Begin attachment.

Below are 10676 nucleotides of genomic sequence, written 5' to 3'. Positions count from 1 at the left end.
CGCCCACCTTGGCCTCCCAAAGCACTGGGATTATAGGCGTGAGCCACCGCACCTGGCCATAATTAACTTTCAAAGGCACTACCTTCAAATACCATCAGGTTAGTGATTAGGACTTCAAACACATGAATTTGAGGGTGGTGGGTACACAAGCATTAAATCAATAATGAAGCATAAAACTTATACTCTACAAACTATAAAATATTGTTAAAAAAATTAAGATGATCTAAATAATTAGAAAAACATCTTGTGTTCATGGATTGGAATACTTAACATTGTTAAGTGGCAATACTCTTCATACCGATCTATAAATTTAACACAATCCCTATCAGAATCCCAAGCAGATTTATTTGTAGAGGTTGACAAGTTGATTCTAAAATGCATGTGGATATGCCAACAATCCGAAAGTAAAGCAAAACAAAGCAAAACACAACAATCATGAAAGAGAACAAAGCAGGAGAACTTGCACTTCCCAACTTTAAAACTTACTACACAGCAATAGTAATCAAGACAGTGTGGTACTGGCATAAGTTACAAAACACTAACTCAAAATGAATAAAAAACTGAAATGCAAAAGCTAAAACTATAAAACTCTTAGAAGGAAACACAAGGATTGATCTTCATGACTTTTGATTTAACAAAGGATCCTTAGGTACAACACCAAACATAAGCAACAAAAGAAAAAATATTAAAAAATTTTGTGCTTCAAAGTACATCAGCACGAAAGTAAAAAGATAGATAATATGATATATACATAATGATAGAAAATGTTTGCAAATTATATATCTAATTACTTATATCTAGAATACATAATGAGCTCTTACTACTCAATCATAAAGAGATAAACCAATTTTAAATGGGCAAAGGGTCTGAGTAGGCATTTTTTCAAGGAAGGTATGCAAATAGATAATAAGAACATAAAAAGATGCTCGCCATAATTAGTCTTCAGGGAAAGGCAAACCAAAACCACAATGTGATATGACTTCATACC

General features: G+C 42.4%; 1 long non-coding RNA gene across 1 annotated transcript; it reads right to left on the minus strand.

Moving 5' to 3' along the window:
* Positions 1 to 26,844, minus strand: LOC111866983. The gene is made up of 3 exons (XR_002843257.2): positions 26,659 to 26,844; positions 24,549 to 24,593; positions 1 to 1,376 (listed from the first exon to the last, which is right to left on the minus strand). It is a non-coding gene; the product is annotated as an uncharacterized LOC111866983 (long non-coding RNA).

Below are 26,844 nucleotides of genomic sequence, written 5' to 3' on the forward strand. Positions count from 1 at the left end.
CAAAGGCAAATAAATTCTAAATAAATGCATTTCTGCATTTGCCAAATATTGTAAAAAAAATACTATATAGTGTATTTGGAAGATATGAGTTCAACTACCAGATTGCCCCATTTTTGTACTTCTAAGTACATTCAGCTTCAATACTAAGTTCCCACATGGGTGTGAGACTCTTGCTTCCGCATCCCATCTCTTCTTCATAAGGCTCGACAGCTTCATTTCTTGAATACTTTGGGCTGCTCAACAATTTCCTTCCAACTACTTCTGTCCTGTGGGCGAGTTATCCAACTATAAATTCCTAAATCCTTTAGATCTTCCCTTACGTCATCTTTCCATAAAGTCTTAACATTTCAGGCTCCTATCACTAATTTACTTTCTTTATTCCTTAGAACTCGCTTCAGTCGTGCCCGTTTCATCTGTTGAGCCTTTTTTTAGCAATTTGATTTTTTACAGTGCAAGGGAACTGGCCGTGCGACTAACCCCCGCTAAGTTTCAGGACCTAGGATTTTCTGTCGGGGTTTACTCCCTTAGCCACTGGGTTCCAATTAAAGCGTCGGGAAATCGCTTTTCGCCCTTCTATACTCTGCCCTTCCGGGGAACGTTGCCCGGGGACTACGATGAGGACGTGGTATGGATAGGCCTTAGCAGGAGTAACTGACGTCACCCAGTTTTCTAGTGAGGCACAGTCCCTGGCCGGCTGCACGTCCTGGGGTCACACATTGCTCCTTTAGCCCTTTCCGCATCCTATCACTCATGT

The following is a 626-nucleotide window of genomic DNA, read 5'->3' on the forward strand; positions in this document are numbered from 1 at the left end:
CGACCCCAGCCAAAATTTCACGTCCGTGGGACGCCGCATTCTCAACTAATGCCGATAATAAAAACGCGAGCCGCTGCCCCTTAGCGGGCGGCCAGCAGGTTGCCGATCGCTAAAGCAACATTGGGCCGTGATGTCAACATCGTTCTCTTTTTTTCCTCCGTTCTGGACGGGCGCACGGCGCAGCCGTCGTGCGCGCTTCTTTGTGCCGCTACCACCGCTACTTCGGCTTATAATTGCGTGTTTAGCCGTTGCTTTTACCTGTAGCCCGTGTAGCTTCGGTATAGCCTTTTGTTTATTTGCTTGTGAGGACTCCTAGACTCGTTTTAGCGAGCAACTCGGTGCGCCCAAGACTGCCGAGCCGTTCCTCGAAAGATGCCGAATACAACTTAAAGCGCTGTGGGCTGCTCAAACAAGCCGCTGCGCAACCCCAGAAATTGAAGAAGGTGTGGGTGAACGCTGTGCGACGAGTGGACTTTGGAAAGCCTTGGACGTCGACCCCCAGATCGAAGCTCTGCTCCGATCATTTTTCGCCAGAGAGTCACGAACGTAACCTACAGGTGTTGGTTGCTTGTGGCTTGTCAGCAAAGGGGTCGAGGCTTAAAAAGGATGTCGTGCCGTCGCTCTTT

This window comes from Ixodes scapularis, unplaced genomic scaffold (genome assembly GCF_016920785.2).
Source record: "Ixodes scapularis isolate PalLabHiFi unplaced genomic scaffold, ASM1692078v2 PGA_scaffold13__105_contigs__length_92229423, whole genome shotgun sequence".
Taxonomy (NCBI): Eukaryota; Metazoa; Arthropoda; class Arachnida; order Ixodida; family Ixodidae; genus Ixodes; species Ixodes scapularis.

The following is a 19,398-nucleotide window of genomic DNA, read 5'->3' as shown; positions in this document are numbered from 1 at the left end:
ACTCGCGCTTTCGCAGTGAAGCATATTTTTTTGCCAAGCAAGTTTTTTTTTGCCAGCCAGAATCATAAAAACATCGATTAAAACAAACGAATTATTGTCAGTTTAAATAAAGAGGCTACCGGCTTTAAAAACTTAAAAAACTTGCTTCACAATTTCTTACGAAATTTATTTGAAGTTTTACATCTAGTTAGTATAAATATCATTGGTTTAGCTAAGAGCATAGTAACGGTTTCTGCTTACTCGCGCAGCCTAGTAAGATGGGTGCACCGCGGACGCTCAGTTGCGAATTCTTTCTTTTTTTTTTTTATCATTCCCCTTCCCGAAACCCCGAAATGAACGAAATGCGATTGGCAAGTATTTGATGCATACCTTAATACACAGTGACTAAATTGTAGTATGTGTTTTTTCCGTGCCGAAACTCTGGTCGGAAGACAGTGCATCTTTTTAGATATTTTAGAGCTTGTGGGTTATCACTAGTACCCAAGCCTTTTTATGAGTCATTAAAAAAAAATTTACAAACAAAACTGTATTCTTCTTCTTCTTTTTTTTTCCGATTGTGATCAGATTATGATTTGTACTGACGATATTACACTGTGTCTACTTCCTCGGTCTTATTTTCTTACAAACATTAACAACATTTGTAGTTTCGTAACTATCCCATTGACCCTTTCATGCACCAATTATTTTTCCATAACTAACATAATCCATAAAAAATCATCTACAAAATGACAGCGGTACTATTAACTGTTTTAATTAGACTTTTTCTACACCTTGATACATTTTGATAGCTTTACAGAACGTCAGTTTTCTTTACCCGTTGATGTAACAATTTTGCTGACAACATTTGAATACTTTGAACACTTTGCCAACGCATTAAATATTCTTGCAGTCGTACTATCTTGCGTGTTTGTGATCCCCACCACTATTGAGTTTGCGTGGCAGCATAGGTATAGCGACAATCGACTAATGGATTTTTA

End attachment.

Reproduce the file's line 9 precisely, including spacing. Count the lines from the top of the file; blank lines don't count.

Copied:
CGACCCCAGCCAAAATTTCACGTCCGTGGGACGCCGCATTCTCAACTAATGCCGATAATAAAAACGCGAGCCGCTGCCCCTTAGCGGGCGGCCAGCAGGTTGCCGATCGCTAAAGCAACATTGGGCCGTGATGTCAACATCGTTCTCTTTTTTTCCTCCGTTCTGGACGGGCGCACGGCGCAGCCGTCGTGCGCGCTTCTTTGTGCCGCTACCACCGCTACTTCGGCTTATAATTGCGTGTTTAGCCGTTGCTTTTACCTGTAGCCCGTGTAGCTTCGGTATAGCCTTTTGTTTATTTGCTTGTGAGGACTCCTAGACTCGTTTTAGCGAGCAACTCGGTGCGCCCAAGACTGCCGAGCCGTTCCTCGAAAGATGCCGAATACAACTTAAAGCGCTGTGGGCTGCTCAAACAAGCCGCTGCGCAACCCCAGAAATTGAAGAAGGTGTGGGTGAACGCTGTGCGACGAGTGGACTTTGGAAAGCCTTGGACGTCGACCCCCAGATCGAAGCTCTGCTCCGATCATTTTTCGCCAGAGAGTCACGAACGTAACCTACAGGTGTTGGTTGCTTGTGGCTTGTCAGCAAAGGGGTCGAGGCTTAAAAAGGATGTCGTGCCGTCGCTCTTT